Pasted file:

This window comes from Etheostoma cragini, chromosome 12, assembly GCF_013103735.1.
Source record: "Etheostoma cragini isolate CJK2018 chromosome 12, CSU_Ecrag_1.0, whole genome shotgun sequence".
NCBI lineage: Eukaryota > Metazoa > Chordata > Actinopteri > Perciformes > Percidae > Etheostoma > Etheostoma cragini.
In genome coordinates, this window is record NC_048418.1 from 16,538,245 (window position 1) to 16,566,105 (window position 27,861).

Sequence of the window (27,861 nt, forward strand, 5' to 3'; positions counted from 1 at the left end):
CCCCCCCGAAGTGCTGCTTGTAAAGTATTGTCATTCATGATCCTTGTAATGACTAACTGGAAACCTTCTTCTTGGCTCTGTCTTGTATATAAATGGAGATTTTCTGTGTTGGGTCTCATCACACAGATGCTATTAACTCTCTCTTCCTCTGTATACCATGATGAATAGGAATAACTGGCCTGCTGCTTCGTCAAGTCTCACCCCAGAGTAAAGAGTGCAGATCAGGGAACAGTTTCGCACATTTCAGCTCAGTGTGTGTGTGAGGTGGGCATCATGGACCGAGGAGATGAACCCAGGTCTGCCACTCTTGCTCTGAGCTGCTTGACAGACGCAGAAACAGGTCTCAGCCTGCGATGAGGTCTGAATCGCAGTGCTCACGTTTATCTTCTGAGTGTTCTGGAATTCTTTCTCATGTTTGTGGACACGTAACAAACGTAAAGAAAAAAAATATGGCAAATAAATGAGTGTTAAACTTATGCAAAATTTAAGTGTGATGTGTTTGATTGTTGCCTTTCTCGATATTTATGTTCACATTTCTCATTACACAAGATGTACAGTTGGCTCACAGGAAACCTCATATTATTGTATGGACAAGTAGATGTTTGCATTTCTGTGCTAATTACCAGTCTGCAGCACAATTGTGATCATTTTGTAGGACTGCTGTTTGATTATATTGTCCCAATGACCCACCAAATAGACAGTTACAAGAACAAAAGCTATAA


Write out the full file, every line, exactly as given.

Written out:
This window comes from Etheostoma cragini, chromosome 12, assembly GCF_013103735.1.
Source record: "Etheostoma cragini isolate CJK2018 chromosome 12, CSU_Ecrag_1.0, whole genome shotgun sequence".
NCBI lineage: Eukaryota > Metazoa > Chordata > Actinopteri > Perciformes > Percidae > Etheostoma > Etheostoma cragini.
In genome coordinates, this window is record NC_048418.1 from 16,538,245 (window position 1) to 16,566,105 (window position 27,861).

Sequence of the window (27,861 nt, forward strand, 5' to 3'; positions counted from 1 at the left end):
CCCCCCCGAAGTGCTGCTTGTAAAGTATTGTCATTCATGATCCTTGTAATGACTAACTGGAAACCTTCTTCTTGGCTCTGTCTTGTATATAAATGGAGATTTTCTGTGTTGGGTCTCATCACACAGATGCTATTAACTCTCTCTTCCTCTGTATACCATGATGAATAGGAATAACTGGCCTGCTGCTTCGTCAAGTCTCACCCCAGAGTAAAGAGTGCAGATCAGGGAACAGTTTCGCACATTTCAGCTCAGTGTGTGTGTGAGGTGGGCATCATGGACCGAGGAGATGAACCCAGGTCTGCCACTCTTGCTCTGAGCTGCTTGACAGACGCAGAAACAGGTCTCAGCCTGCGATGAGGTCTGAATCGCAGTGCTCACGTTTATCTTCTGAGTGTTCTGGAATTCTTTCTCATGTTTGTGGACACGTAACAAACGTAAAGAAAAAAAATATGGCAAATAAATGAGTGTTAAACTTATGCAAAATTTAAGTGTGATGTGTTTGATTGTTGCCTTTCTCGATATTTATGTTCACATTTCTCATTACACAAGATGTACAGTTGGCTCACAGGAAACCTCATATTATTGTATGGACAAGTAGATGTTTGCATTTCTGTGCTAATTACCAGTCTGCAGCACAATTGTGATCATTTTGTAGGACTGCTGTTTGATTATATTGTCCCAATGACCCACCAAATAGACAGTTACAAGAACAAAAGCTATAA